It's unclear how many of the 125 temporary jobs created will benefit local workers
The Springfield News-Leader article in today's issue, covering the City Council's majority decision Tuesday to approve an emergency bill in a special Council meeting, for the purpose of accepting over $14.8 million in Federal Aviation Administration grant monies to build a new taxiway at the Springfield-Branson National Airport, includes information on why Councilman Nicholas Ibarra was the lone Councilmember to vote against accepting the grant. I have been unable to, for reasons I won't go into right now, contact Mr. Ibarra to discuss his reasons with him, personally.
I believe, since joining the City Council in April, Ibarra has voted against the use of any stimulus funds from the federal government, for any reason, within the City of Springfield.
In the past, Ibarra's reasoning for voting against the use of stimulus funds has included the complaint that the projects brought forth by the City do not serve to fullfill the intent of the stimulus funding to facilitate job creation.
According to the News-Leader, Ibarra noted the jobs would be temporary jobs and would end before Christmas, 2009.
Thanks to Councilman Scott Bailes, we also know the estimated 125 jobs created will not all benefit local construction workers.
"Gary (Cyr), I think when we spoke, you had mentioned 125 employed with this stimulus money, and then you mentioned Illinois Paving, do they bring their own employees from out of state?" Bailes asked.
Cyr, the airport manager, was unable to give a clear estimate on the number of local workers who would be employed on the project, citing the fact that there are many components to the project.
"They have some out of state (employees), and then local talent," Cyr said. "When I say 125, that's probably the average of a month's time frame. They may exceed that at certain points when we're doing multiple tasks out there....We did an analysis this morning with our consultants to, what do we think would be a benchmark number on average, per month, of employees that will be working out there."
Further, Cyr added, airport administration will update the number of jobs created.
"We'll be doing updates on a weekly basis on the number of employees that are on the job," Cyr said. He described the components within the project as involving dirt work; lime treated sub-grade; asphalt; concrete; lighting; painting; and striping. "We're anticipating that, probably, we're going to average somewhere with 125 plus employees during the course of this project."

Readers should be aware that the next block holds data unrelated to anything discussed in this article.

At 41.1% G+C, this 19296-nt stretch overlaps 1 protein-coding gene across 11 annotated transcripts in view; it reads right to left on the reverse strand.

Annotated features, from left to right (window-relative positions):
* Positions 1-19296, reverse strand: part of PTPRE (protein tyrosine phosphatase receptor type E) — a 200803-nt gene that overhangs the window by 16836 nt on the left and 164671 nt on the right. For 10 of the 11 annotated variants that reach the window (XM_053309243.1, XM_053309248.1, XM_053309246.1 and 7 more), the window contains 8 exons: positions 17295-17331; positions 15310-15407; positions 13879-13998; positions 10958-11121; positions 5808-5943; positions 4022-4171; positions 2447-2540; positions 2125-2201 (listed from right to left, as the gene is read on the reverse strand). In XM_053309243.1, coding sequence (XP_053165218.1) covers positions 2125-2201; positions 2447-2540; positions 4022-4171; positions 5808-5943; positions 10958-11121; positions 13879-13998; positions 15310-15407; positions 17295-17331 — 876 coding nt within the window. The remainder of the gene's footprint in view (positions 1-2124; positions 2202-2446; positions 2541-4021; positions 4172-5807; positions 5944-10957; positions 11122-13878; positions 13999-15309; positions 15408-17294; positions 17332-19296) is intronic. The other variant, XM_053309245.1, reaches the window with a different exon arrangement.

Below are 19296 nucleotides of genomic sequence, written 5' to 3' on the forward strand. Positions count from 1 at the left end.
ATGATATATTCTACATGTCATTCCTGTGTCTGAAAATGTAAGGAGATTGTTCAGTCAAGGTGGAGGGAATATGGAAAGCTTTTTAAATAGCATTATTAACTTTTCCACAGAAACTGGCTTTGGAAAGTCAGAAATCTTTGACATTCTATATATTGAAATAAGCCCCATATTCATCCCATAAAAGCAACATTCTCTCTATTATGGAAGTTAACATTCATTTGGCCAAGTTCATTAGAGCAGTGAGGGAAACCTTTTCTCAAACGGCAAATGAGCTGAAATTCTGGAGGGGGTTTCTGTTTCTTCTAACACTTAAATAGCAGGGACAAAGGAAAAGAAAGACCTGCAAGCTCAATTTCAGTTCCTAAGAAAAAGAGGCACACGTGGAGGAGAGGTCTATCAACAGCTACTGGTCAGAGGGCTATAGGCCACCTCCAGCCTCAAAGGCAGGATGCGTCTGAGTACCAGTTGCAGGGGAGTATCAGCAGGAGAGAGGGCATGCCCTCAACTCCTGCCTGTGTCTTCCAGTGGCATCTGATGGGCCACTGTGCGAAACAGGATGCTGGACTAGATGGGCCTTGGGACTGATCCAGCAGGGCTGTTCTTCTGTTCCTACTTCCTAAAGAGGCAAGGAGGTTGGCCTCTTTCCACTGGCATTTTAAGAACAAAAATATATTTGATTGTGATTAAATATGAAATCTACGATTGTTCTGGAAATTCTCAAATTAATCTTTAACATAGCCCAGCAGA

Of the $28 million in aviation stimulus project funds, allotted to the state by the federal government, Springfield will bring home the lion's share.
City Manager Greg Burris said this was due to Cyr and his staff's preparedness.
"The reason that the Springfield-Branson National Airport is getting such a large percentage of these monies that are available in Missouri, is a direct result of Gary and his staff, the airport board, being exceptionally well prepared to do this. I mean, they had done the planning, they were ready to move forward on this," Burris said.
Cyr said the airport had not expected to be able to go ahead with the project until 2010.
"This was designed and talked about 4 years ago," Cyr noted. "The funding was not there, in place, to do it at that time....The stimulus money is allowing us to jump ahead and address this with the support of the FAA because it is a safety concern."
Although the explanation for Council Bill 2009-108 included the original estimate of $18.6 million and a net expenditure adjustment to approximately $14.9 million, it did not include a list of bidders for the project.
Related: CityConnect: "City Council Approves Airport Stimulus Project"